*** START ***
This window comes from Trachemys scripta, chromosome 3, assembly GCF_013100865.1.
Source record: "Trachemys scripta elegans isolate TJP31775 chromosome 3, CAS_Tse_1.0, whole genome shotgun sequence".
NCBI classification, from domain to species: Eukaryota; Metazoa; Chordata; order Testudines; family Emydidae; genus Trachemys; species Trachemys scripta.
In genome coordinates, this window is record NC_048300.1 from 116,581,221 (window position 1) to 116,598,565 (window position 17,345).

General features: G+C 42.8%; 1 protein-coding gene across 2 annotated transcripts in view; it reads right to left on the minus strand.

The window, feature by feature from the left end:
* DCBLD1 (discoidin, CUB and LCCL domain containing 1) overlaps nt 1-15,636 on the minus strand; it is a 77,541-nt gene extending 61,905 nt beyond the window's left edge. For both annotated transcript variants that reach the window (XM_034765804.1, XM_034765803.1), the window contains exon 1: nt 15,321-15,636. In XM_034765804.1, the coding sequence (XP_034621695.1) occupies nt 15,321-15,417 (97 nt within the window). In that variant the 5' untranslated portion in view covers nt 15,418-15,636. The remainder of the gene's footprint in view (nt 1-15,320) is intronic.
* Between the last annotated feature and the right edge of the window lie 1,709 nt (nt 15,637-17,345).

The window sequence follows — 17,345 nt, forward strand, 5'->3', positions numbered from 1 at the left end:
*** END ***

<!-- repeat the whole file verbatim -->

This window comes from Trachemys scripta, chromosome 3, assembly GCF_013100865.1.
Source record: "Trachemys scripta elegans isolate TJP31775 chromosome 3, CAS_Tse_1.0, whole genome shotgun sequence".
NCBI classification, from domain to species: Eukaryota; Metazoa; Chordata; order Testudines; family Emydidae; genus Trachemys; species Trachemys scripta.
In genome coordinates, this window is record NC_048300.1 from 116,581,221 (window position 1) to 116,598,565 (window position 17,345).

General features: G+C 42.8%; 1 protein-coding gene across 2 annotated transcripts in view; it reads right to left on the minus strand.

The window, feature by feature from the left end:
* DCBLD1 (discoidin, CUB and LCCL domain containing 1) overlaps nt 1-15,636 on the minus strand; it is a 77,541-nt gene extending 61,905 nt beyond the window's left edge. For both annotated transcript variants that reach the window (XM_034765804.1, XM_034765803.1), the window contains exon 1: nt 15,321-15,636. In XM_034765804.1, the coding sequence (XP_034621695.1) occupies nt 15,321-15,417 (97 nt within the window). In that variant the 5' untranslated portion in view covers nt 15,418-15,636. The remainder of the gene's footprint in view (nt 1-15,320) is intronic.
* Between the last annotated feature and the right edge of the window lie 1,709 nt (nt 15,637-17,345).

The window sequence follows — 17,345 nt, forward strand, 5'->3', positions numbered from 1 at the left end: